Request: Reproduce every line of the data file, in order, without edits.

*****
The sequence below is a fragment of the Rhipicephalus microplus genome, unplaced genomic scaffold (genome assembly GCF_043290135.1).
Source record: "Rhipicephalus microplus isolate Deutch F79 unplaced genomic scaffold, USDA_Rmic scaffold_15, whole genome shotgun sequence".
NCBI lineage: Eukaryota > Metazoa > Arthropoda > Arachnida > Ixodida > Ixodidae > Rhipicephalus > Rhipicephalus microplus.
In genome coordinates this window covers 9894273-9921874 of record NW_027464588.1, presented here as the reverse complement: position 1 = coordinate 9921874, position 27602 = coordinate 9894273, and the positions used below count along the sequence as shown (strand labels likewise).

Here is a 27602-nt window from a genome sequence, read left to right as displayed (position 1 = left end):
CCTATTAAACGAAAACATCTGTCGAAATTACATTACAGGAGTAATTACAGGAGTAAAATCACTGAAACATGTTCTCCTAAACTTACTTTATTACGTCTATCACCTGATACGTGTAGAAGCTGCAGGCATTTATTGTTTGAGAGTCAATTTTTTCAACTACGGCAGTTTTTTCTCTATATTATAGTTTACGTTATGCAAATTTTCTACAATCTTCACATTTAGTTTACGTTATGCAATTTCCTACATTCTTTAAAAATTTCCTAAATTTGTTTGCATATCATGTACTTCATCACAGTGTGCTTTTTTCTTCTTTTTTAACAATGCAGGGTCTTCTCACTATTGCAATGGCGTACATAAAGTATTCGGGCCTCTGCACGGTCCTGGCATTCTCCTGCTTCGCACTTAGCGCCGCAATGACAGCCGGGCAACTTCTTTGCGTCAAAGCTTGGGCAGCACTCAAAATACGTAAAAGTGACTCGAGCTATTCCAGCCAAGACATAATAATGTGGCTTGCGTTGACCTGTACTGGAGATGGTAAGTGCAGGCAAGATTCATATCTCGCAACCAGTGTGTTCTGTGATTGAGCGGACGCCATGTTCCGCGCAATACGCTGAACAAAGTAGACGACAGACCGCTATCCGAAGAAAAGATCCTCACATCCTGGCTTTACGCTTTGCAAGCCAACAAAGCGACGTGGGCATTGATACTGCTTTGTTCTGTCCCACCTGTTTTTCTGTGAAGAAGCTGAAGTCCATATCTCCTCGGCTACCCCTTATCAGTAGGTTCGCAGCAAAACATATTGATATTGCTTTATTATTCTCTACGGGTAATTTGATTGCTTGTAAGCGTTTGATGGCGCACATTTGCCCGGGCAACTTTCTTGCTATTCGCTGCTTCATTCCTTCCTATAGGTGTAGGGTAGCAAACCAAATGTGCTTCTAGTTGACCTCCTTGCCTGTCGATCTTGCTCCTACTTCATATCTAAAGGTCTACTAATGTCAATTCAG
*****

The sequence below is a fragment of the Rhipicephalus microplus genome, unplaced genomic scaffold (genome assembly GCF_043290135.1).
Source record: "Rhipicephalus microplus isolate Deutch F79 unplaced genomic scaffold, USDA_Rmic scaffold_15, whole genome shotgun sequence".
NCBI lineage: Eukaryota > Metazoa > Arthropoda > Arachnida > Ixodida > Ixodidae > Rhipicephalus > Rhipicephalus microplus.
In genome coordinates this window covers 9894273-9921874 of record NW_027464588.1, presented here as the reverse complement: position 1 = coordinate 9921874, position 27602 = coordinate 9894273, and the positions used below count along the sequence as shown (strand labels likewise).

Here is a 27602-nt window from a genome sequence, read left to right as displayed (position 1 = left end):
CCTATTAAACGAAAACATCTGTCGAAATTACATTACAGGAGTAATTACAGGAGTAAAATCACTGAAACATGTTCTCCTAAACTTACTTTATTACGTCTATCACCTGATACGTGTAGAAGCTGCAGGCATTTATTGTTTGAGAGTCAATTTTTTCAACTACGGCAGTTTTTTCTCTATATTATAGTTTACGTTATGCAAATTTTCTACAATCTTCACATTTAGTTTACGTTATGCAATTTCCTACATTCTTTAAAAATTTCCTAAATTTGTTTGCATATCATGTACTTCATCACAGTGTGCTTTTTTCTTCTTTTTTAACAATGCAGGGTCTTCTCACTATTGCAATGGCGTACATAAAGTATTCGGGCCTCTGCACGGTCCTGGCATTCTCCTGCTTCGCACTTAGCGCCGCAATGACAGCCGGGCAACTTCTTTGCGTCAAAGCTTGGGCAGCACTCAAAATACGTAAAAGTGACTCGAGCTATTCCAGCCAAGACATAATAATGTGGCTTGCGTTGACCTGTACTGGAGATGGTAAGTGCAGGCAAGATTCATATCTCGCAACCAGTGTGTTCTGTGATTGAGCGGACGCCATGTTCCGCGCAATACGCTGAACAAAGTAGACGACAGACCGCTATCCGAAGAAAAGATCCTCACATCCTGGCTTTACGCTTTGCAAGCCAACAAAGCGACGTGGGCATTGATACTGCTTTGTTCTGTCCCACCTGTTTTTCTGTGAAGAAGCTGAAGTCCATATCTCCTCGGCTACCCCTTATCAGTAGGTTCGCAGCAAAACATATTGATATTGCTTTATTATTCTCTACGGGTAATTTGATTGCTTGTAAGCGTTTGATGGCGCACATTTGCCCGGGCAACTTTCTTGCTATTCGCTGCTTCATTCCTTCCTATAGGTGTAGGGTAGCAAACCAAATGTGCTTCTAGTTGACCTCCTTGCCTGTCGATCTTGCTCCTACTTCATATCTAAAGGTCTACTAATGTCAATTCAG